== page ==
THE Northern Ireland minister, Steve Baker, recently floated the idea that the referendum that will eventually be held on Irish unity should require a “super-majority” to be carried.
So rather than a simple majority - 50 per cent of the vote plus one - there should be a majority of, say, 60 per cent before any change can be made.
Baker, Number Two at the Northern Ireland Office, was speaking at the British-Irish Parliamentary Assembly – a twice-yearly gathering of the political great and good in Co Kildare last month.
“Would anyone here seriously want a 50 per cent plus one united Ireland result in Northern Ireland? I speak personally,” he asked delegates.
“I deliberately say it like that because some of you I know would. But just reflect on the trouble we had from running a 50 per cent plus one referendum in the United Kingdom,” he added.
He was of course referring to Brexit – carried by a slender 52 per cent versus 48 per cent margin.
Ironic, given Baker was one of his party’s most vociferous proponents of Britain leaving the UK.
On the face of it, he makes is an alluring argument.
Certainly it is preferable in any referendum that the result is conclusive — that is obvious when you bear in mind the problems that have been generated with the narrowness of the Brexit result, with endless challenges to its veracity.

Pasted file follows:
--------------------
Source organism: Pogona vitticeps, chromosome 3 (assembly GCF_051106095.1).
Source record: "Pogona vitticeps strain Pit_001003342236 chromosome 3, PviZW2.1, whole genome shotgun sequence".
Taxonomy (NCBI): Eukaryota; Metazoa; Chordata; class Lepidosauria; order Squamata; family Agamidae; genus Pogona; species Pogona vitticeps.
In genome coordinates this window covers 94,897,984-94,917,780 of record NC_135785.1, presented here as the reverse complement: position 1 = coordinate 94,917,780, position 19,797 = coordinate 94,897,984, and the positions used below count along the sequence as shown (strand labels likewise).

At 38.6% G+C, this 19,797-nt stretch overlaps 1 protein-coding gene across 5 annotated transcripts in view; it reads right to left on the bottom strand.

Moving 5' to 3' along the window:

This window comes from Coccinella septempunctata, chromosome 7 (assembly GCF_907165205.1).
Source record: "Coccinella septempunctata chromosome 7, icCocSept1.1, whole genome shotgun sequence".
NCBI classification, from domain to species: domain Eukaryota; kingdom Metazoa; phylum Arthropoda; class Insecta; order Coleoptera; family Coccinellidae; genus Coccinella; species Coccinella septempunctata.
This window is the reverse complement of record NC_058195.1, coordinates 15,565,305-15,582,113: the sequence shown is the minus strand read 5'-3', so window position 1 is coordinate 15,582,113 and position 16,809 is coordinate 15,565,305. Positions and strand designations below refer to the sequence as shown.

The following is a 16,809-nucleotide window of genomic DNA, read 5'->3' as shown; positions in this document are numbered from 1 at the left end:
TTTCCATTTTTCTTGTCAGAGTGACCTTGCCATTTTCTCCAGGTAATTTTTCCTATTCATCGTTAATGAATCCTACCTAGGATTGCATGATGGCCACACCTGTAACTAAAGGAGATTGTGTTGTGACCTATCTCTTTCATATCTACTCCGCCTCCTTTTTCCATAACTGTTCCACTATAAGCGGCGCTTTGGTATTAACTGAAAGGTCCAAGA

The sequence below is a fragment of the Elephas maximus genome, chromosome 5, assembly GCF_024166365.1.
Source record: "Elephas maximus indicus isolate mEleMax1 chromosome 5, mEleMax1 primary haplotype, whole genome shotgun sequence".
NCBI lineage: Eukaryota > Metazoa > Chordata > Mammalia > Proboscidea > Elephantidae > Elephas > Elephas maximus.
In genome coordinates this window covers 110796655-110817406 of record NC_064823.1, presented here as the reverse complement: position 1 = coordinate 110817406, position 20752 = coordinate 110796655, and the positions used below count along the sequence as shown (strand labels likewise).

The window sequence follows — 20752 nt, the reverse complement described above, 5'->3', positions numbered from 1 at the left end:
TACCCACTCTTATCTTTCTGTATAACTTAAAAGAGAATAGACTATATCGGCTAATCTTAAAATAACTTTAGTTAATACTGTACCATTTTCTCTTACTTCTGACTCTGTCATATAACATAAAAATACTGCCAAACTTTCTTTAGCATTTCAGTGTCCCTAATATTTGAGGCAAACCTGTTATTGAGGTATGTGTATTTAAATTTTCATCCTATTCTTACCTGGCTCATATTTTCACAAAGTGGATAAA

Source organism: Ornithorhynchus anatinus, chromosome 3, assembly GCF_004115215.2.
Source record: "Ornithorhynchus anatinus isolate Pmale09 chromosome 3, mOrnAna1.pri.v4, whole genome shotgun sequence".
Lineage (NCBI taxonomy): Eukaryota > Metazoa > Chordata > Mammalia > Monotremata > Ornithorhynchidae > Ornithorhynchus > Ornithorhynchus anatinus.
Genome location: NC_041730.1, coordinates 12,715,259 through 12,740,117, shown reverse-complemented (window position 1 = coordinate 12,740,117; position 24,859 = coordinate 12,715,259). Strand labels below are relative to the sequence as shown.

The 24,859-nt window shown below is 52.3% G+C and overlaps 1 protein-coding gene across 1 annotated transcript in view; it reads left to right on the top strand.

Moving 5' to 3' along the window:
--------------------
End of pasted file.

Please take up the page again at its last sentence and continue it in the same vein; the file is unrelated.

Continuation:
Indeed, the DUP’s Ian Paisley (Jnr) tried to introduce a bill in parliament earlier in the year calling for a supermajority clause to be added before there could be any change to Northern Ireland’s status.
It never got anywhere for the same reason Baker’s comments are ultimately hot air.
The Good Friday Agreement governs these things. The Good Friday Agreement cannot be reinterpreted by contemporary politicians on a whim. There is no rewriting or rejigging permitted. The deal is clear.
If a simple majority of voters opts to leave the UK at some stage in the next few years, then that result must stand.
To do otherwise, by insisting that a certain threshold should be met, gives some votes greater value.
A unionist veto, you might say.
I’m afraid those days are long gone.
No, the agreement - 25 years old - is primary legislation in both the UK and Irish Republic and not some political fix that can be retrofitted to suit one side or the other.
What I find interesting, though, is that Baker was even talking about it.
He’s been attacked by a range of nationalist politicians and commentators for speaking his mind.
But rather than berate him, its surely an implicit acknowledgment that the issue of Irish unity has now moved centre-stage in British political thinking.
Baker didn’t speak lightly.
Make no mistake, quietly, behind the scenes, the politicians in Westminster and the officials in Whitehall, are getting their collective heads around the prospect of a united Ireland at some stage in the next few years.
Unionists need to make a case for their viewpoint
As is often the case on Twitter, (or ‘X’ as I think we’re supposed to call it nowadays) you find yourself having regular rows with people.